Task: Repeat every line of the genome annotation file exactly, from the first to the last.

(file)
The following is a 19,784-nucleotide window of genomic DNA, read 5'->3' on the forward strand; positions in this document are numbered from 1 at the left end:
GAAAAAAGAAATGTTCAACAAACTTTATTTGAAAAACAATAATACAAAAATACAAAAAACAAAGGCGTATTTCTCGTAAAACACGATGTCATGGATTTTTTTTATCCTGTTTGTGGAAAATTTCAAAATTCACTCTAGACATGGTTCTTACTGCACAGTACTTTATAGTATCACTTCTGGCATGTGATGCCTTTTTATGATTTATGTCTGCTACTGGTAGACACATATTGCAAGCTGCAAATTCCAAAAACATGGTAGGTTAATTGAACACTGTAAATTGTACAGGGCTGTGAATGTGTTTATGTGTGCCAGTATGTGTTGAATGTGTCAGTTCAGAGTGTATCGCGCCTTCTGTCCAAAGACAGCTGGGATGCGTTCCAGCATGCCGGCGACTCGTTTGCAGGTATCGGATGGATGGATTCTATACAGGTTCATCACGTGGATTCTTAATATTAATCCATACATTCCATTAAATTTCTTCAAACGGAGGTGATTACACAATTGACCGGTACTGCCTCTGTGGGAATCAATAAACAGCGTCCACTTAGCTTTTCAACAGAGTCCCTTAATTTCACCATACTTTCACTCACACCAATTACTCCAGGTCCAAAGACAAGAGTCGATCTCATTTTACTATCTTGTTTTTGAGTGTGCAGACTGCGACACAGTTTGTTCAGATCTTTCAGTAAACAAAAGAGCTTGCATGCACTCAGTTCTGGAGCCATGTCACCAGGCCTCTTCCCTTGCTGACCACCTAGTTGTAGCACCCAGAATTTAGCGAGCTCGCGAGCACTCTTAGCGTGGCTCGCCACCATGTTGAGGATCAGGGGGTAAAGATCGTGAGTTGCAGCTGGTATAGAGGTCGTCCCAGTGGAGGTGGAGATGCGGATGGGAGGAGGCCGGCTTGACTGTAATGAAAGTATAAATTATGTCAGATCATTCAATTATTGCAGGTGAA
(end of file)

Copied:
The following is a 19,784-nucleotide window of genomic DNA, read 5'->3' on the forward strand; positions in this document are numbered from 1 at the left end:
GAAAAAAGAAATGTTCAACAAACTTTATTTGAAAAACAATAATACAAAAATACAAAAAACAAAGGCGTATTTCTCGTAAAACACGATGTCATGGATTTTTTTTATCCTGTTTGTGGAAAATTTCAAAATTCACTCTAGACATGGTTCTTACTGCACAGTACTTTATAGTATCACTTCTGGCATGTGATGCCTTTTTATGATTTATGTCTGCTACTGGTAGACACATATTGCAAGCTGCAAATTCCAAAAACATGGTAGGTTAATTGAACACTGTAAATTGTACAGGGCTGTGAATGTGTTTATGTGTGCCAGTATGTGTTGAATGTGTCAGTTCAGAGTGTATCGCGCCTTCTGTCCAAAGACAGCTGGGATGCGTTCCAGCATGCCGGCGACTCGTTTGCAGGTATCGGATGGATGGATTCTATACAGGTTCATCACGTGGATTCTTAATATTAATCCATACATTCCATTAAATTTCTTCAAACGGAGGTGATTACACAATTGACCGGTACTGCCTCTGTGGGAATCAATAAACAGCGTCCACTTAGCTTTTCAACAGAGTCCCTTAATTTCACCATACTTTCACTCACACCAATTACTCCAGGTCCAAAGACAAGAGTCGATCTCATTTTACTATCTTGTTTTTGAGTGTGCAGACTGCGACACAGTTTGTTCAGATCTTTCAGTAAACAAAAGAGCTTGCATGCACTCAGTTCTGGAGCCATGTCACCAGGCCTCTTCCCTTGCTGACCACCTAGTTGTAGCACCCAGAATTTAGCGAGCTCGCGAGCACTCTTAGCGTGGCTCGCCACCATGTTGAGGATCAGGGGGTAAAGATCGTGAGTTGCAGCTGGTATAGAGGTCGTCCCAGTGGAGGTGGAGATGCGGATGGGAGGAGGCCGGCTTGACTGTAATGAAAGTATAAATTATGTCAGATCATTCAATTATTGCAGGTGAA